It was 4:30 in the morning when the alarm clock began screeching. Piercing the still darkness, the noise jolted me from my sleep. Could it be that time already I groaned to myself?
Usually one to hit the snooze button, today I jumped out of bed remembering the purpose of this earlier than usual start to the day. I was about to visit one of the most spectacular natural wonders in the American West.
The Colorado town of Aspen, high in Colorado’s Rocky Mountains, was once home to the Ute Native American people whose ties to the area went back hundreds of years. By the late 1800s, with the discovery of silver, Aspen would quickly turn into a booming mining town.
Today, Aspen is one of the most famed winter ski areas in the United States thanks to the surrounding mountains, but it’s the glorious summer sunshine and moderate climate that fill Aspen with warm weather adventure seekers.
As the sun was rising, we drove the 12-miles (19-kilometres) from Aspen’s town centre to a site long considered the most photographed wilderness scene in the west – Maroon Bells, in White River National Forest.
Proceeding along the winding mountain roads, the pass narrowed as we approached our high-altitude destination. From our idyllic glacial valley viewpoint, we were surrounded by mountain peaks reaching more than 14,000-feet high. A clear alpine lake, its waters completely still, reflected the snow-capped mountain peaks in the early morning light. Surrounding the lake was a vast field of wildflowers, as morning songs of mother nature echoed across the valley.
Like the scene of a great work of art, I wondered if the great impressionist painters ever captured a scene so beautiful.
Known as Maroon Bells, the two peaks that form this stunning Elk Mountains view, perfectly showcase the beauty of the Rockies. Just one of the reasons a summer holiday in Colorado is so popular, is because of this very spot. Wilderness hiking trails stretch for miles, making this the perfect getaway for adventure seekers, or nature and wildlife photographers and enthusiasts.
But the main attraction here is to watch the sunrise over the mountain peak. From the banks of the lake, there is a symphony of colours that shine, as the mountains and sky are reflected in the lake waters.
I quickly realise why this is one of the most photographed locations in Colorado, especially when the reflective rays of the morning sun begin to shine through.
Officially the area is a riparian zone, with willow, alder and river birch found growing among the moist soils near the lake and streams. Forests of blue spruce and aspen trees are home to deer, elk and bighorn sheep.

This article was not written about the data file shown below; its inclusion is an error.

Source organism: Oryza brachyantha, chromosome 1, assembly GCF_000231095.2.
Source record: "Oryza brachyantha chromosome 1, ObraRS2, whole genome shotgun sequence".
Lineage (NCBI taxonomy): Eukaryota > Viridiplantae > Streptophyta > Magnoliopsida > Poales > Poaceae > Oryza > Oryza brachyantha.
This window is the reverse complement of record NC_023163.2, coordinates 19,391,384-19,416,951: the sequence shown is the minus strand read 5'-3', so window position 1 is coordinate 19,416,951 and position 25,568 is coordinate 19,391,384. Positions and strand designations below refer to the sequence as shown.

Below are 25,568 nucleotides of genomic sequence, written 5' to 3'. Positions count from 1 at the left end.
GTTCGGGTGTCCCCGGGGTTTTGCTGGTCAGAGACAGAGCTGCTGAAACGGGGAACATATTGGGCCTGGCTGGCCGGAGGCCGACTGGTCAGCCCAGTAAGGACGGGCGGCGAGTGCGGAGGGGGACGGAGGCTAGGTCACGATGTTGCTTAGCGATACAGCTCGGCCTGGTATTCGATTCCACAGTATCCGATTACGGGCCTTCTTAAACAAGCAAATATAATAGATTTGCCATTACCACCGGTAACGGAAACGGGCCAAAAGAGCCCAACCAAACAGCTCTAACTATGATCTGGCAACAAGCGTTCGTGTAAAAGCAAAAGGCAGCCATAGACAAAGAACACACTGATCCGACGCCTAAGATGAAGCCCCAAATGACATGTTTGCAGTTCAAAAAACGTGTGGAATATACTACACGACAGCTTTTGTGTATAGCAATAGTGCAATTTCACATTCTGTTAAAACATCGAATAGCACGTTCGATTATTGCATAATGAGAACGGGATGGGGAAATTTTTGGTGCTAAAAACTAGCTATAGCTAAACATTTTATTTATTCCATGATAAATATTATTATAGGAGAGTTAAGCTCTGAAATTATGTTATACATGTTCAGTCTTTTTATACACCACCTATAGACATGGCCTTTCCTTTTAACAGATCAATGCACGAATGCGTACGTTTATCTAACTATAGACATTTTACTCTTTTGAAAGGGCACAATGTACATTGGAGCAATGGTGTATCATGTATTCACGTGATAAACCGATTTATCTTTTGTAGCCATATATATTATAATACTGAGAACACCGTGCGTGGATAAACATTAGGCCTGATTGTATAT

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The flat, sprawling meadow leading to the lake is thought to have been created by long-ago avalanches or forest fires. Wild-grasses and flowers push through the lake-side meadows to produce colourful wildflower displays between April and October.
Take a walk through the meadow along the wooden walkway and stay on the look-out for colourful birdlife, as well as foxes, porcupine and the yellow-bellied marmot.
Above Maroon lake, the sloping hills are thick with Engelmann spruce and subalpine fir that flourish in the cold, wet climates of higher elevations.
The tree line indicates the change into alpine altitude as the forest gives way to the mountain tundra. Above 11,400-feet, the trees and other vegetation cannot survive in the cold, harsh temperatures.
Back down in the valley, keep an eye out for mule deer, black bears, and elk that may be roaming the land. Wildlife can be unpredictable, so proceed with caution. Grizzly bears are no longer found here and poisonous snakes do not inhabit the area.
As it turns out, there was plenty of advantages that come with a 4:30am wake-up call. At least in Aspen!
If you go…
- Hotel Jerome is a historic building that has been a part of the Aspen landscape since 1889. Guests will enjoy the 5-Star amenities such as the spa, picnic baskets, in-room iPads and use of the hotel’s Mercedes Benz transport around town.
- The Little Nell Hotel is located in the heart of the town. The Aspen mountains are at its back door. In-between is a 5-Star, 5-Diamond hotel and resort boasting a private wine cellar with over 20,000 bottles from around the globe.
Getting to Maroon Bells:
- If you have a hire car, you will find limited parking at the entrance to the reserve. The car park fills fast and is often full before 8am. Arrive early for the sunrise; this is the best time to see the still lake reflections of Maroon Bells. If you prefer not to drive, consider The Maroon Bells Bus Tour from the centre of Aspen.
- As a national forest, camping is allowed during the summer months in the approved campgrounds of Silver Bar; Silver Bell; and Silver Queen. Permits and reservations are required.